Path to Prepare for Success 

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Sequence 18

7- Path to Prepare for Success?

When we’re living amid struggle, it’s sometimes hard to accept the importance of all our decisions. Reflecting on lessons I learned while serving time brings back memories of the many types of pressure I felt. 

  • Prison separates people from our families and communities. 
  • We live in an environment where other people watch us all the time. 
  • Some people want to build or protect reputations. 
  • Others want to run away or hide from their past.

Each person adjusts differently. But each person’s adjustment influences the life ahead. Sadly, many people leave prison to experience:

  • Further complications with law enforcement,
  • Unemployment or employment in dead-end jobs,
  • Homelessness.

Good preparations can lead to success after prison. And I’m very passionate about sharing the lessons leaders taught me. Since I served more than 26 years inside, I hope to build credibility with my audience. Throughout this self-directed course on Preparing for Success after Prison—and through all the courses I create—I pledge honesty and promise never to pursue any path I did not follow.

In August of 2013, I completed 9,500 days of imprisonment. Since returning to society, I’ve been committed to sharing strategies that masterminds taught me. I want people to make the connection between better decisions at the start of their journey and a better chance of building lives of meaning and success. 

Since my release, I’ve worked consistently to improve outcomes for all justice-impacted people. To succeed at a higher level, I will need to influence legislators, persuading them why we need mechanisms and incentives that encourage more people to work toward earning freedom. Those lawmakers and prison executives will want to see data. To persuade them to change laws or policies, our team will need to prove that people who work through the courses we create at Prison Professors have:

  • Lower levels of violence or disruptive activities,
  • Higher levels of participation in educational programs,
  • Fewer disciplinary infractions,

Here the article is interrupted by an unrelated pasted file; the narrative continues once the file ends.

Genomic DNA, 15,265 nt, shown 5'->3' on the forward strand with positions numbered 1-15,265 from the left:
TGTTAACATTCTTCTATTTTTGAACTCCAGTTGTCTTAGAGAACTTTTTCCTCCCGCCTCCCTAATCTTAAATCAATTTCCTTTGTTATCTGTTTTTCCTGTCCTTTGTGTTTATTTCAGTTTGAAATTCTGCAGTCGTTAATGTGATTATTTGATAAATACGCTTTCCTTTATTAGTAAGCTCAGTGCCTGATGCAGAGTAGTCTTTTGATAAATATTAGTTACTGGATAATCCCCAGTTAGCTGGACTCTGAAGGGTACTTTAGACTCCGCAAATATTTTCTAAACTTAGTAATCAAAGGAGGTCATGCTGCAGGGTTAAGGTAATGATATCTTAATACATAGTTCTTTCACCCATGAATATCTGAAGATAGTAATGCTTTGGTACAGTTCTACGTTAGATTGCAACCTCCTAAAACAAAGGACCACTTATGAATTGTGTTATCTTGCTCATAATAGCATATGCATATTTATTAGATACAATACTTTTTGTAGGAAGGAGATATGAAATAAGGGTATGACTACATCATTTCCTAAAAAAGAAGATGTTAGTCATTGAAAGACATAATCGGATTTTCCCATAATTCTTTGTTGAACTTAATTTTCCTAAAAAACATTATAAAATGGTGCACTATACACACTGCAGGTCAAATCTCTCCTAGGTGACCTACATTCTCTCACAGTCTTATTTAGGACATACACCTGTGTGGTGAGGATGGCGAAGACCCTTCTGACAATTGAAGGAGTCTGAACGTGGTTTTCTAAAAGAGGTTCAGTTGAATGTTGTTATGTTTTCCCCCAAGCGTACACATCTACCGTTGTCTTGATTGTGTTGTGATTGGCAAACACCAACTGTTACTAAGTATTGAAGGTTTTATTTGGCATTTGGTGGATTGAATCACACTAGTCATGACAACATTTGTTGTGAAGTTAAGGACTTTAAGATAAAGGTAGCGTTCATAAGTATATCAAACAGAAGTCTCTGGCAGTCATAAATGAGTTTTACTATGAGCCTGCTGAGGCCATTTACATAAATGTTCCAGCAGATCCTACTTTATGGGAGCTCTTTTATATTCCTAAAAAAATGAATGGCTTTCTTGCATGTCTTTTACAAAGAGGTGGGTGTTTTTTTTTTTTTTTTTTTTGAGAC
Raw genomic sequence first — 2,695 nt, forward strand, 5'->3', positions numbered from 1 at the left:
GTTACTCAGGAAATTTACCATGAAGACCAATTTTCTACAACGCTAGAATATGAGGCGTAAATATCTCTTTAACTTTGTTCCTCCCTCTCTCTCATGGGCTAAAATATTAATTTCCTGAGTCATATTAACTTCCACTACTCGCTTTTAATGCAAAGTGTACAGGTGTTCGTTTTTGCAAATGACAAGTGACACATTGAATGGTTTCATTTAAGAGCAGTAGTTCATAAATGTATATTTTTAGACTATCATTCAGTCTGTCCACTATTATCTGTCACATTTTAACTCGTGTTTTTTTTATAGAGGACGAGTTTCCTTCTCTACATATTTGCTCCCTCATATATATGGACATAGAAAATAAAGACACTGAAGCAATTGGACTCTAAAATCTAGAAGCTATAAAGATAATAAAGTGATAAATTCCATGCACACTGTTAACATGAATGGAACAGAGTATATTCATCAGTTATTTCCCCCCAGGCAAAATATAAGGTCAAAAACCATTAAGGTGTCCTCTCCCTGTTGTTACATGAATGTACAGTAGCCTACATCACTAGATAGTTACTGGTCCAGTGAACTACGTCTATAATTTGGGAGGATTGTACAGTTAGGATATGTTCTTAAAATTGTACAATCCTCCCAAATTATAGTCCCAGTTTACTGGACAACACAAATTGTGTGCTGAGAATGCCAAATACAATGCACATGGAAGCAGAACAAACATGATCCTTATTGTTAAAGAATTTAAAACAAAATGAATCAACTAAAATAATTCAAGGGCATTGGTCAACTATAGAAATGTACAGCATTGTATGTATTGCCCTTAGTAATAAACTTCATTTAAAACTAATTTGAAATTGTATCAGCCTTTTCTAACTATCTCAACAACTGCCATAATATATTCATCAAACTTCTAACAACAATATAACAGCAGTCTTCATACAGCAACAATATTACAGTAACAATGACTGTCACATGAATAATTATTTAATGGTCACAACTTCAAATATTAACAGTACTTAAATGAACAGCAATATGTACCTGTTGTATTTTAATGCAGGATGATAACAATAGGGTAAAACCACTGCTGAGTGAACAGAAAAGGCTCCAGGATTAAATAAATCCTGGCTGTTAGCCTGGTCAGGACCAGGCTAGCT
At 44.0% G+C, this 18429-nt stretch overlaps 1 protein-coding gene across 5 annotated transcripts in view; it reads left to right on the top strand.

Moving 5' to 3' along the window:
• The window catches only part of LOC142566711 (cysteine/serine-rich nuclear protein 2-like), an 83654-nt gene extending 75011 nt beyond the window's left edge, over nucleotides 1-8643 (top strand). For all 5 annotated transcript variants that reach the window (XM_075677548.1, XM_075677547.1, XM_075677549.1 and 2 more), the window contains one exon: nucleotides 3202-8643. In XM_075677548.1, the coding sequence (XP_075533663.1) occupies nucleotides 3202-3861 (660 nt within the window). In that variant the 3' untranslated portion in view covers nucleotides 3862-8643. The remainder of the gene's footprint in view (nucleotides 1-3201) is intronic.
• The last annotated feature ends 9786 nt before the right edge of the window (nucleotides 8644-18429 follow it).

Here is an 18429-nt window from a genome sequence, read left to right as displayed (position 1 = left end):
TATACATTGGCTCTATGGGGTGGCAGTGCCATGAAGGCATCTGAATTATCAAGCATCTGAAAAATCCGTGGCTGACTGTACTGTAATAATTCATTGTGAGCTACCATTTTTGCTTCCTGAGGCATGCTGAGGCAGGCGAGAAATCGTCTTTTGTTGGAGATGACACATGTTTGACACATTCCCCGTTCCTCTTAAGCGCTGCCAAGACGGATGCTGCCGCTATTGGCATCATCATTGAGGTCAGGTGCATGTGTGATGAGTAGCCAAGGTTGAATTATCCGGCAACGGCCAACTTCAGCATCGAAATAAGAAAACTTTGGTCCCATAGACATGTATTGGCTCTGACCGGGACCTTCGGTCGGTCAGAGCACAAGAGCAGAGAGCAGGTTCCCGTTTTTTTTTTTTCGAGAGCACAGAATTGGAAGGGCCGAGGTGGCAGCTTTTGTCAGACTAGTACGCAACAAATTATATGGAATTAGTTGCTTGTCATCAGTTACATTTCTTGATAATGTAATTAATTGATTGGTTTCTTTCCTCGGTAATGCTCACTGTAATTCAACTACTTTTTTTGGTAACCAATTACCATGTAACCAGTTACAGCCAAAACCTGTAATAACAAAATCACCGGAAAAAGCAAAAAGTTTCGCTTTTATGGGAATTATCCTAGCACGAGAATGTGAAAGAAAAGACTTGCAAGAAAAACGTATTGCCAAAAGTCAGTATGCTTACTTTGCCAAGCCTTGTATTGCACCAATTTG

• Self-directed growth strategies,
  • Better prospects for higher levels of income upon release,
  • Lower levels of recidivism.

I invite participants to collaborate with me in making this case to improve the outcomes of our nation’s criminal justice system. To succeed, we will need to work together. I’ll share how this concept of building a self-directed, values-based, goal-oriented adjustment strategy influenced my time in prison and led to massive opportunities once I got out. 

If participants want family members to follow along, they can always steer people to our websites:

Those who chose may open a profile to document their pathway to success by visiting:

We’re 100% transparent and 100% committed to improving outcomes for all justice-impacted people.

The Path:

I’m grateful for every dialogue I have with leaders who work in corrections. It takes a lot of courage for administrative leaders from a prison system to interact with me. After all, I’m a man that served time in prisons of every security level. When those leaders open opportunities for us to bring educational content into prisons, they’re fulfilling a dream that started for me when I was locked inside a solitary cell, facing life without the possibility of parole.

Since I began serving my sentence, I’ve worked toward reforms that would empower administrators to incentivize excellence. In my book: Earning Freedom: Conquering a 45-Year Prison Term, I describe how the multi-step strategy I learned from masterminds guided my path. They helped me persuade legislators understand the power of incentives. In the California prison system, we have milestone credits; in the federal prison system, we have First Step Act credits.

The political climate is far more conducive to meaningful reform than when I served my sentence. Many people in leadership positions believe that we need to teach and inspire people at the start of the journey; opposing forces want to take us backwards, and repeal laws that incentivize people to earn freedom through merit.

We need to continue efforts to help more people grasp the importance of motivating people as the days turn into weeks, the weeks turn into months, and the months turn into years.

As participants work the lessons of our course, I’ll present what I learned from masterminds. They inspired and motivated me, teaching me to introspect and think about the decisions that brought me to prison. Through those reflections, I learned how to engineer a pathway that would lead me home, with my dignity intact and opportunities to prosper.

Questions:

What path will you take?

In what ways will the decisions you made yesterday influence your future?

In what ways will your actions this week influence your future?

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